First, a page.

If you haven't yet felt pity for Secretary of State John Kerry, you will after seeing "Camp David," the new play by Lawrence Wright at Arena Stage about the most famous attempt to broker peace in the Middle East.
Every issue that has frustrated Kerry lately in his heroic bid to get the parties moving toward a solution -- settlements, Palestinian rights, etc. -- dogged President Jimmy Carter when he enticed President Anwar Sadat and Prime Minister Menachem Begin to Camp David in September 1978 to hash out some sort of agreement. The effort took every tense minute of 13 days.
The Camp David Accords hardly settled all the age-old conflicts between Arabs and Israelis, but Egypt and Israel did conclude a peace treaty that has more or less held since, and a framework for establishing a broader Middle East peace was articulated. A pretty historic achievement in the end, one that seems so far away and long ago now.
Wright, a New Yorker magazine veteran who won a Pulitzer Prize for his book "The Looming Tower: Al-Qaeda and the Road to 9/11," packs the two-week drama atop a mountain near Thurmont, Md., into 90 minutes.
Even though the outcome is never in doubt, there is enough tension and surprise in the work to keep things interesting for the most part, especially for history buffs who won't mind the occasional minutiae of the debate.
Some of the dialogue cannot help but sound stagy, and some of it turns trite (Sadat: "For thirty years we have lived with our enemy. Can we live without him?").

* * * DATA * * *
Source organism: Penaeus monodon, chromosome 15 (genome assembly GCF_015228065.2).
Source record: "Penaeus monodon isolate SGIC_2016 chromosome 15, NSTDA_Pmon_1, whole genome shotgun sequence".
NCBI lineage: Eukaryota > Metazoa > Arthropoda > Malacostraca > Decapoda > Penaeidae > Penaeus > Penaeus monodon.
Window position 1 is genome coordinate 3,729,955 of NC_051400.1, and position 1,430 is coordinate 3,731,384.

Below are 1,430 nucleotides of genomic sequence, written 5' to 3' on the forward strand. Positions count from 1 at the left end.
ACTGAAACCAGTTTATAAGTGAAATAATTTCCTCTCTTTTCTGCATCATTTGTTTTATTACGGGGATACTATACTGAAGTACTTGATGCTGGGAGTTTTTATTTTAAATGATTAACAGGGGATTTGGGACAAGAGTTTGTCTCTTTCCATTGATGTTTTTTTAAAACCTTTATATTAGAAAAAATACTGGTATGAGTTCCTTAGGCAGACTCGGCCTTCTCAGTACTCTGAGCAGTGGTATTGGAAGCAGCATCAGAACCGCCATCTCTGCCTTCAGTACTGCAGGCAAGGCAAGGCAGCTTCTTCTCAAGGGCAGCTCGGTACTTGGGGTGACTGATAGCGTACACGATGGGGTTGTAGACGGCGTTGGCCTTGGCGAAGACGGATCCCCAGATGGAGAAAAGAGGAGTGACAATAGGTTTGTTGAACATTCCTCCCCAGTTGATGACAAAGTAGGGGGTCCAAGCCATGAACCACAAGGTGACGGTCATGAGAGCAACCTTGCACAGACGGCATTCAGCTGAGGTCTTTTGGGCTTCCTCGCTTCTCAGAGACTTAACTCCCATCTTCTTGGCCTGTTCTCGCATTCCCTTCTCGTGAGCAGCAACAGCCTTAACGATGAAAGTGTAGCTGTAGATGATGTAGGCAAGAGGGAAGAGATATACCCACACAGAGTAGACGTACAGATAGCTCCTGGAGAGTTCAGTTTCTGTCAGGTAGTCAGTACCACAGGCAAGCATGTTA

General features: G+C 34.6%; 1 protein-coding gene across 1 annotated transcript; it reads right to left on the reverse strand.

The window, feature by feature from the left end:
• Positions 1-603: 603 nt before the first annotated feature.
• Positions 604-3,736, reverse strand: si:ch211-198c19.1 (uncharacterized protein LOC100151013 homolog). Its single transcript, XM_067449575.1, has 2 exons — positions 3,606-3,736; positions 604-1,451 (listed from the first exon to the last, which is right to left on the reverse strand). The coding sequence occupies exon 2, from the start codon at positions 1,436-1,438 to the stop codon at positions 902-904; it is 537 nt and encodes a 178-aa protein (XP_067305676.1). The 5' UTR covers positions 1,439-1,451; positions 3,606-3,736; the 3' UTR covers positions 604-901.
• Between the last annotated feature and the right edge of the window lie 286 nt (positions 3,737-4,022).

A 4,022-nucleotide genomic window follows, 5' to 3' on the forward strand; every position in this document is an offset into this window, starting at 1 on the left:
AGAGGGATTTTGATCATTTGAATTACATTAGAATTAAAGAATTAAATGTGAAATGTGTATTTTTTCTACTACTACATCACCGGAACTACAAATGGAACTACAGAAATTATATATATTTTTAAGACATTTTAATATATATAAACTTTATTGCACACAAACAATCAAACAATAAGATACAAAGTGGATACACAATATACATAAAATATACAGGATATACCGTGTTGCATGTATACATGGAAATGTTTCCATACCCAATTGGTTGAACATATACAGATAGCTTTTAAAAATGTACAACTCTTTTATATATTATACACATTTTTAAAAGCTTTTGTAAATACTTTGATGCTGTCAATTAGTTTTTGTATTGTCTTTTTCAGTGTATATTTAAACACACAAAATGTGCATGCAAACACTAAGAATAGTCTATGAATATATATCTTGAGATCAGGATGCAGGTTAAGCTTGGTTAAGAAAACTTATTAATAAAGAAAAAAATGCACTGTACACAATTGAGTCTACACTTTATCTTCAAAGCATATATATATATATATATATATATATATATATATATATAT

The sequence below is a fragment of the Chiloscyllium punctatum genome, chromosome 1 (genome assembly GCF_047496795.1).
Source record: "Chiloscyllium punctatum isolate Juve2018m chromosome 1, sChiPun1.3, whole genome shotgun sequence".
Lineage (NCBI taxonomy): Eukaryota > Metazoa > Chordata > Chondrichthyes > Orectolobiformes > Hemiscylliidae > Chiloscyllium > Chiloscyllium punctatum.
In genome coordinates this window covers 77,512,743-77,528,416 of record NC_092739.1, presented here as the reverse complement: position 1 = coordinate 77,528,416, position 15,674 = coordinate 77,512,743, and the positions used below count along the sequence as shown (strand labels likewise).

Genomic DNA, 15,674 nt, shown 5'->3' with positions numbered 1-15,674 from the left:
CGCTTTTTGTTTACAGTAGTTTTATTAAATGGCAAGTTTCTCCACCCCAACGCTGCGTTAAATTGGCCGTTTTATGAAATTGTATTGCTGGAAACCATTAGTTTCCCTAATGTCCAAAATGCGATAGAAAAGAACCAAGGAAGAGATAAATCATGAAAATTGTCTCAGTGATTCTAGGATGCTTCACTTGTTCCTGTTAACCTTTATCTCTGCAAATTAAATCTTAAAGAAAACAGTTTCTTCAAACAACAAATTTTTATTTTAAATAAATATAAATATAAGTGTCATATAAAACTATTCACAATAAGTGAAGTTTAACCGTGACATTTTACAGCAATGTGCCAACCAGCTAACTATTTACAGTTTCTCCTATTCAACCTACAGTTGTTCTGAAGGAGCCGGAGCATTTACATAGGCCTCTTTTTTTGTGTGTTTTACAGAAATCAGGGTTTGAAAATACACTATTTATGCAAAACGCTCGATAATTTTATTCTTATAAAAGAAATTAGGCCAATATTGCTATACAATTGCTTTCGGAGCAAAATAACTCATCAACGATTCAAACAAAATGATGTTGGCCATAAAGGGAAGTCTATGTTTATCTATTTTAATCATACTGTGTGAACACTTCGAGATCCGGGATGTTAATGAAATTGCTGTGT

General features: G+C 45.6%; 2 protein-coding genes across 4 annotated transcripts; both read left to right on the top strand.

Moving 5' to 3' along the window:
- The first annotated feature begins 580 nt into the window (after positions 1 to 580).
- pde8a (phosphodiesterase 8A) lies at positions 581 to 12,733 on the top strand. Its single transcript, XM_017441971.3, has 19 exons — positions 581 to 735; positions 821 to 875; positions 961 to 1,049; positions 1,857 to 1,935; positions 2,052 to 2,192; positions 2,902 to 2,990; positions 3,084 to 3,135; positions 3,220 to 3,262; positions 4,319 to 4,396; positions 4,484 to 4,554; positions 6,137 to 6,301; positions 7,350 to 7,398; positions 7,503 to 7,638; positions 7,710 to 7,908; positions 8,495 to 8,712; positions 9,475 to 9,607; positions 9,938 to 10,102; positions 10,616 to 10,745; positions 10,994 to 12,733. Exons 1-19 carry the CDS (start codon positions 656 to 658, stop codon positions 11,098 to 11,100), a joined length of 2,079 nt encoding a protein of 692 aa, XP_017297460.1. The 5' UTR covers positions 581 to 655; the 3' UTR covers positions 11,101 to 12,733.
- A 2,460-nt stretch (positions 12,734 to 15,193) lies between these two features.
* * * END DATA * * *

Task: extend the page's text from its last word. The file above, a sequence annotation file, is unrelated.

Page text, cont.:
But if it doesn't add up to great theater, the net effect is a neat little history lesson that is often quite entertaining, right down to the apparel the leaders wore and how they addressed each other.
It helps that there's a well-knit cast, guided with her usual assurance and nuance by Arena artistic director Molly Smith.
Richard Thomas, forever famed for his work on TV's "The Waltons," inhabits the role of Carter convincingly, even making the occasional direct addresses to God ring true.
Thomas has a great mate in Hallie Foote, who delivers Rosalynn's down-home insights and humor with considerable charm. These Carters emerge just as tenderly and in sync with each other as the real ones have always seemed to be. (The former president and his wife attended opening night.)
Khaled Nabawy (Sadat) and Ron Rifkin (Begin) offer finely detailed portrayals that reveal just how personal the negotiations became for each man, and how many ghosts haunted both the whole time.
Walt Spangler's set has a touch of sitcom and cartoon about it, but gets the job done and allows for a smooth flow of the action.
Before "Camp David" finishes its run at Arena, perhaps Secretary Kerry should invite today's recalcitrant Middle East leaders to Washington for a performance. Who knows? Maybe seeing this re-enactment of how proud men once figured out how to compromise could jolt them enough to do the same.